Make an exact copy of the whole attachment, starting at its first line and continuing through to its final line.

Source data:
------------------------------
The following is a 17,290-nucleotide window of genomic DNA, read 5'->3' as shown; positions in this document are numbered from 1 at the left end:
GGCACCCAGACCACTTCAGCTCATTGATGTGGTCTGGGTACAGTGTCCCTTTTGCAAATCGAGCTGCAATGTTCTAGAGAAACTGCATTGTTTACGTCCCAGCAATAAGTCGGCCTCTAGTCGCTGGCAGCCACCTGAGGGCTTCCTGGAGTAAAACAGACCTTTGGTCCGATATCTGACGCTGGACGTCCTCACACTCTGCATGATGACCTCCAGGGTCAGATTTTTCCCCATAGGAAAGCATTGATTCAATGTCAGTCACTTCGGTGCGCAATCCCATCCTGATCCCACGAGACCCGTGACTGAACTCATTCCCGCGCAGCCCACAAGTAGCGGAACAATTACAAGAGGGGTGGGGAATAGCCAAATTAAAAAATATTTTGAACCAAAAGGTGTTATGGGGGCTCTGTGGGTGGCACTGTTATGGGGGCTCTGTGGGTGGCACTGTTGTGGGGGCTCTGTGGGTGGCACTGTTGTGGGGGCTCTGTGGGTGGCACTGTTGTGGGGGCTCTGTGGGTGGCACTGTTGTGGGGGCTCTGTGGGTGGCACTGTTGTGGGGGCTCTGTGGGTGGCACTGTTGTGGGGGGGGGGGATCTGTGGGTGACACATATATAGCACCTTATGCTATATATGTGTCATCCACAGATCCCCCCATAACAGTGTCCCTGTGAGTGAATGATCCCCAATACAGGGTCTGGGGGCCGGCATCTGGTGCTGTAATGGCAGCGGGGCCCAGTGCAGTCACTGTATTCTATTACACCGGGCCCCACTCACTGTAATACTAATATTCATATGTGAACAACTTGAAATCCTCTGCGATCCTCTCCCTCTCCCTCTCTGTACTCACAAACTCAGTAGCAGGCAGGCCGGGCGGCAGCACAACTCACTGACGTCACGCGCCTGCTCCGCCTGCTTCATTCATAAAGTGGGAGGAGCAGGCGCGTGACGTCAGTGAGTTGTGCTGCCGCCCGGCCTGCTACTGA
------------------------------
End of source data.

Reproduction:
The following is a 17,290-nucleotide window of genomic DNA, read 5'->3' as shown; positions in this document are numbered from 1 at the left end:
GGCACCCAGACCACTTCAGCTCATTGATGTGGTCTGGGTACAGTGTCCCTTTTGCAAATCGAGCTGCAATGTTCTAGAGAAACTGCATTGTTTACGTCCCAGCAATAAGTCGGCCTCTAGTCGCTGGCAGCCACCTGAGGGCTTCCTGGAGTAAAACAGACCTTTGGTCCGATATCTGACGCTGGACGTCCTCACACTCTGCATGATGACCTCCAGGGTCAGATTTTTCCCCATAGGAAAGCATTGATTCAATGTCAGTCACTTCGGTGCGCAATCCCATCCTGATCCCACGAGACCCGTGACTGAACTCATTCCCGCGCAGCCCACAAGTAGCGGAACAATTACAAGAGGGGTGGGGAATAGCCAAATTAAAAAATATTTTGAACCAAAAGGTGTTATGGGGGCTCTGTGGGTGGCACTGTTATGGGGGCTCTGTGGGTGGCACTGTTGTGGGGGCTCTGTGGGTGGCACTGTTGTGGGGGCTCTGTGGGTGGCACTGTTGTGGGGGCTCTGTGGGTGGCACTGTTGTGGGGGCTCTGTGGGTGGCACTGTTGTGGGGGCTCTGTGGGTGGCACTGTTGTGGGGGGGGGGGATCTGTGGGTGACACATATATAGCACCTTATGCTATATATGTGTCATCCACAGATCCCCCCATAACAGTGTCCCTGTGAGTGAATGATCCCCAATACAGGGTCTGGGGGCCGGCATCTGGTGCTGTAATGGCAGCGGGGCCCAGTGCAGTCACTGTATTCTATTACACCGGGCCCCACTCACTGTAATACTAATATTCATATGTGAACAACTTGAAATCCTCTGCGATCCTCTCCCTCTCCCTCTCTGTACTCACAAACTCAGTAGCAGGCAGGCCGGGCGGCAGCACAACTCACTGACGTCACGCGCCTGCTCCGCCTGCTTCATTCATAAAGTGGGAGGAGCAGGCGCGTGACGTCAGTGAGTTGTGCTGCCGCCCGGCCTGCTACTGA